Truly, we should remember that every person with whom we interact is fighting hidden battles. For the most part, we’ll never learn what these troubles are, but honest conversations do happen, and the more such conversations you have, the more you find that everyone is dealing with a few issues at any given time, and these issues are not radically different from one person to the next; it’s more like variations on a theme.
Indifference: The third context is indifference. The more our culture becomes self-absorbed, the more people will find that the disclosure of their problems does not yield the response they were hoping for. Instead of compassion, their plight is met with indifference. People know something of your troubles, but for one reason or another, they don’t want to hear more, and they are not moved to action. They are wrapped up in their own world, and they don’t want to ‘get involved.’ And I’m convinced that the more affluent the community, the less inclined people are to care. But having said that, indifference isn’t unique to the suburbs of North America. In the story of the good Samaritan, there were the others, who kept on walking.
Pleasure: So ignorance is pretty typical and indifference hurts, but the most painful context is that of pleasure: sometimes bystanders take pleasure in your suffering. Consider the Christians who were brought out into the Coliseum. Their death was a source of amusement, fascination and entertainment for the Romans attending. (But of course not all the people felt that. The steadfast faith of these early Christian martyrs was on public display, and it was a statement that these Christians valued something – Someone – more than life itself.)
But I’ve wondered how it must have felt to be surrounded by thousands of people who have no compassion for your suffering, who are watching so intently but with no desire to rescue you. If you were drowning, struggling in the water, you would have been so relieved to see another person; here is succour! To see another human face is to see your rescuer! But here, at the Colisseo, there’s not only one face, but a sea of faces, and they all see you, but they have no compassion upon you; no, they are looking forward to watching you die.
And so it was. But where I’m going is to say that the same thing is repeated every day, every minute of every day. The sad truth of it is that so often people take pleasure in the sufferings of others. They are not ignorant, and they are not indifferent: they enjoy this trouble that you have. They want details, not because they feel compassion, but because it adds to their enjoyment.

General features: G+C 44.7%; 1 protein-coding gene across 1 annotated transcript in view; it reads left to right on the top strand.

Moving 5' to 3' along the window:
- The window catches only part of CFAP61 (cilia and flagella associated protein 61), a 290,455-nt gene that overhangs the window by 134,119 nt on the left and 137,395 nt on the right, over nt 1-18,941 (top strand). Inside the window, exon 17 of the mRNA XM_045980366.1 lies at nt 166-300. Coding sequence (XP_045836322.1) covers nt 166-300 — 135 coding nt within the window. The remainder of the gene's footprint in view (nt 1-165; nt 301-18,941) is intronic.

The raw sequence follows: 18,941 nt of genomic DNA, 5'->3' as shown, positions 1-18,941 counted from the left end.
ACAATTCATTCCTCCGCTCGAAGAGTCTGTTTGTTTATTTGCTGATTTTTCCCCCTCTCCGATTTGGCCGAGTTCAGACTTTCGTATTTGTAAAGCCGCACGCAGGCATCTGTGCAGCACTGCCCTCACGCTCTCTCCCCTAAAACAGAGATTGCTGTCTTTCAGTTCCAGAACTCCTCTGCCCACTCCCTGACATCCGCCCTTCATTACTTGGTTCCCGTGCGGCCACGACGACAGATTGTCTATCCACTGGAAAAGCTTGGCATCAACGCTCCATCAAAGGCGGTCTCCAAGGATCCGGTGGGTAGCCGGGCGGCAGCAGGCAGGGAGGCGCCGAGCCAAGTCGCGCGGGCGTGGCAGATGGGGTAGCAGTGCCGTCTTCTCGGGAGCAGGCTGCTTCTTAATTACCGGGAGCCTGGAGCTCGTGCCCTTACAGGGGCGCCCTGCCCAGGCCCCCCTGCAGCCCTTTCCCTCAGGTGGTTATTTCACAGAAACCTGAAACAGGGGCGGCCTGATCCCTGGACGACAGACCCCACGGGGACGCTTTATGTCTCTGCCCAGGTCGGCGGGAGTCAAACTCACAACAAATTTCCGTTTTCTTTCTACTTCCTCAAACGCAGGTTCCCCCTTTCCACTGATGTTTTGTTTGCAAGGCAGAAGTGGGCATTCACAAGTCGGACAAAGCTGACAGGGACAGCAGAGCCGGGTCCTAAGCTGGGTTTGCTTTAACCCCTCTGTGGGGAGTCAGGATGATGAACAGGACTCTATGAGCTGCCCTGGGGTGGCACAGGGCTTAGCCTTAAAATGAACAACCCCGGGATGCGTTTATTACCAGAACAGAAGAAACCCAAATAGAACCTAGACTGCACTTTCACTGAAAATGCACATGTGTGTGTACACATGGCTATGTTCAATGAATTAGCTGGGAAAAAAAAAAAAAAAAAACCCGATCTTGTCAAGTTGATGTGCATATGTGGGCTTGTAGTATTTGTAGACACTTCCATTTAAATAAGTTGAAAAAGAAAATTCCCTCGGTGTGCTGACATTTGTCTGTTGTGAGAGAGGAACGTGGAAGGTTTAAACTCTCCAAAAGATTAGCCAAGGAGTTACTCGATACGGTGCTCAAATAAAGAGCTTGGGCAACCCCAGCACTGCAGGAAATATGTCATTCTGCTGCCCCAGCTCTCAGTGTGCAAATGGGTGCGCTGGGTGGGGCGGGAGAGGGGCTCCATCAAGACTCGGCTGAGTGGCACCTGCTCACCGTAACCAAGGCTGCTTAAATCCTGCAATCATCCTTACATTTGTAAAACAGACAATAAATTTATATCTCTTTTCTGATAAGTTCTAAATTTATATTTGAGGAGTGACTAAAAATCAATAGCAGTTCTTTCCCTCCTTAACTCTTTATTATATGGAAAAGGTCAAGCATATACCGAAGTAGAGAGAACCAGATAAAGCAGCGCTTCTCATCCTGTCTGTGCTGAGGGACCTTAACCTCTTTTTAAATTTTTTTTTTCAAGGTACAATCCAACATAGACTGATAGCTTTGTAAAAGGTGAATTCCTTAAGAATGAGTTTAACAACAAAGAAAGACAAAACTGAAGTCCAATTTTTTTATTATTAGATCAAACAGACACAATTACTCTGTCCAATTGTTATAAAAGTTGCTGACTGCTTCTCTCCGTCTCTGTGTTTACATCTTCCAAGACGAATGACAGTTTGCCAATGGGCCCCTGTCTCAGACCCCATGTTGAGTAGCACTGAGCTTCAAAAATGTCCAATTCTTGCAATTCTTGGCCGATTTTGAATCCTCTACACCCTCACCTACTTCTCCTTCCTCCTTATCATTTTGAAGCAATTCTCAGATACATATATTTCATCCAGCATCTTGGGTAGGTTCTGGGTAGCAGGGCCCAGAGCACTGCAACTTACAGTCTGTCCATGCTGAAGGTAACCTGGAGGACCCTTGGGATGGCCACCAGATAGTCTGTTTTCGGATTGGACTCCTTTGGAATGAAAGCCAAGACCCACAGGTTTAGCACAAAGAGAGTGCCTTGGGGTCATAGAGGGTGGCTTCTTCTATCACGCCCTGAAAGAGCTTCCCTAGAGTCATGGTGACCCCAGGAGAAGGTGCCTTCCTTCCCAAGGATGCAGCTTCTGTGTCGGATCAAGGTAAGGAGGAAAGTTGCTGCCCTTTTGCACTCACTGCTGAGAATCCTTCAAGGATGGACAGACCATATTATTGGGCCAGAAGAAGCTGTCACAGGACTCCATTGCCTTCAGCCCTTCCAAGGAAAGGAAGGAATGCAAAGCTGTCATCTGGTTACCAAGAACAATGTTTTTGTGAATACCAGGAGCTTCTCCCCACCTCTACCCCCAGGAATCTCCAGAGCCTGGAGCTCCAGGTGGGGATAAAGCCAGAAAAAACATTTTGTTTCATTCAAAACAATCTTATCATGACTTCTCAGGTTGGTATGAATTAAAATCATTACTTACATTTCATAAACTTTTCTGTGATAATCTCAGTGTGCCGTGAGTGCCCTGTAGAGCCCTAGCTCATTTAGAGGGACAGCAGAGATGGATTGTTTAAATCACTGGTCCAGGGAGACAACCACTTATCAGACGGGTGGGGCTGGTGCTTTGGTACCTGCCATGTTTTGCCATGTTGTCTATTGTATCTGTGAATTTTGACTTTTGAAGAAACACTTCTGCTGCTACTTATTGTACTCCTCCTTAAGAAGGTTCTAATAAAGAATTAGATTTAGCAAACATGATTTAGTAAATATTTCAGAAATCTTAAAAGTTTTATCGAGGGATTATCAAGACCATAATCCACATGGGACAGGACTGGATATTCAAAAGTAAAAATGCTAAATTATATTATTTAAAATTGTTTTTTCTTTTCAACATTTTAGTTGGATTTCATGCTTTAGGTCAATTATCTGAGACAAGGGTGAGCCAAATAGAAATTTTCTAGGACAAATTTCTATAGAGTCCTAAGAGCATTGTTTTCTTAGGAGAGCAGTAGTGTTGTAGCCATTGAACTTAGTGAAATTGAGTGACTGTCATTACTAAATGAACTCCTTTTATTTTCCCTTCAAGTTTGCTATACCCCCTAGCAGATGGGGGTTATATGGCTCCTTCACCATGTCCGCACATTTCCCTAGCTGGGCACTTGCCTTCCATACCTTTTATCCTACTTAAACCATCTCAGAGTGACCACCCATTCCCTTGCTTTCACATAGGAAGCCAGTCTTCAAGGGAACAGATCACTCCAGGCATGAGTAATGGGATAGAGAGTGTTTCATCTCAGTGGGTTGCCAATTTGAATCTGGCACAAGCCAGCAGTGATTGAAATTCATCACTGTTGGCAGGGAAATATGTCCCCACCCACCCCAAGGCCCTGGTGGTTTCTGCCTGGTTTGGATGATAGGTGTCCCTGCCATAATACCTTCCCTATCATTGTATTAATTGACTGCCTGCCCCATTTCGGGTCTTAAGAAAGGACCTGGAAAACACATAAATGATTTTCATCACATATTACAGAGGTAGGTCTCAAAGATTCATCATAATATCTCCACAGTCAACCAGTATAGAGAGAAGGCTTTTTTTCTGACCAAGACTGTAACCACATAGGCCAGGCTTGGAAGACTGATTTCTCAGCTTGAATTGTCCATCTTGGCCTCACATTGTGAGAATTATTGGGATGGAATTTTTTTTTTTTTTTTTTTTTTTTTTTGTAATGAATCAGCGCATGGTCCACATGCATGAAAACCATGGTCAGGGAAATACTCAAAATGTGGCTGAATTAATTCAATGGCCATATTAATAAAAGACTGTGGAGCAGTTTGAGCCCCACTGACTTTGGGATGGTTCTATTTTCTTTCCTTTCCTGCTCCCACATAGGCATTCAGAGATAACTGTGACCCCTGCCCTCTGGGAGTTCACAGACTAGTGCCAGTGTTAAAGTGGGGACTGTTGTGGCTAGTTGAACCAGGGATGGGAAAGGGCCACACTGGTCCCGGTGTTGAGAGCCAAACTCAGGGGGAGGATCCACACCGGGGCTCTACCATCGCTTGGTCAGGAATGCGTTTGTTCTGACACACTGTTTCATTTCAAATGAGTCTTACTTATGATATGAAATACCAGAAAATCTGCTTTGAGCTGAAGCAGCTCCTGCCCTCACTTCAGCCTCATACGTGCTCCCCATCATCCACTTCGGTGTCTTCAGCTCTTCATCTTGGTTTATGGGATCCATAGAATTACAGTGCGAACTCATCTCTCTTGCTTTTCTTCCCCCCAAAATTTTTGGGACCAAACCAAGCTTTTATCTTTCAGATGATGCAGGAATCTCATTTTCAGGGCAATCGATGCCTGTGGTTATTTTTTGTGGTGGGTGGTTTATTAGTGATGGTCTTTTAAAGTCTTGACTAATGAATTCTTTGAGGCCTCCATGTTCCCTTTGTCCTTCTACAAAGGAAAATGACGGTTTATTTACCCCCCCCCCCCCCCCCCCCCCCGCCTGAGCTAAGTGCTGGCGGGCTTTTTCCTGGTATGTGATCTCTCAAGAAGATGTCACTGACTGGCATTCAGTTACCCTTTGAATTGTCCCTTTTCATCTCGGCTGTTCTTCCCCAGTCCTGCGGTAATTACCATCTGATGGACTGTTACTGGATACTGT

It’s everywhere. People enjoy hearing about the rich and famous who suffer; these stories sell. And the media coverage of people suffering in war, persecution or from natural disasters reach a diverse audience; some watchers are dismayed and full of compassion, but other people just find it plain interesting.
And if you introduce an element of dislike, then the enjoyment factor increases: you feel somehow, that it’s alright, or even fair, or good, that so-and-so has finally gotten their comeuppance.
Or if you introduce an element of jealousy, then again, the enjoyment factor increases: they always had things so good, or so easy, and so this problem seems to level the playing field, and seems right somehow.
And this type of pleasure is also a big factor with lust – many types of pornography are based on watching another person being treated badly (and what a sorrowful thing it is when men, who have in their DNA the predisposition to protect, are drawn into this addiction).
It fascinated me when I learned that the German language has a word for the pleasure that comes from the misfortune of others: schadenfreude – how insightful into the human condition!
Even people who are trying to live holy lives are guilty of it. When they hear that some wrongdoer has finally gotten his ‘just desserts,’ do they feel compassion or do they feel glad? Is there a part of them that rejoices in the suffering? And I don’t think that at that moment they are thinking of the sanctifying value of suffering through participation in Christ’s suffering for the wrongdoer! No, it’s something a little less lofty that is kicking in right then: they are enjoying the thought of that suffering because revenge appeals to our fallen nature.
And of course, our reactions to the sufferings of others have many permutations, where we mix a bit of ignorance with pleasure, or indifference or whatever. But at the end of the day the Golden Rule is still the fastest way to check whether our response is right: if I were in that difficult situation, what reaction would I want from others?
Compassion (n) mid-14c., from Old French compassion “sympathy, pity” (12c.), from Late Latin compassionem (nominative compassio) “sympathy,” noun of state from past participle stem of compati “to feel pity,” from com- “together” (see com-) + pati “to suffer”
[May 27, 2015]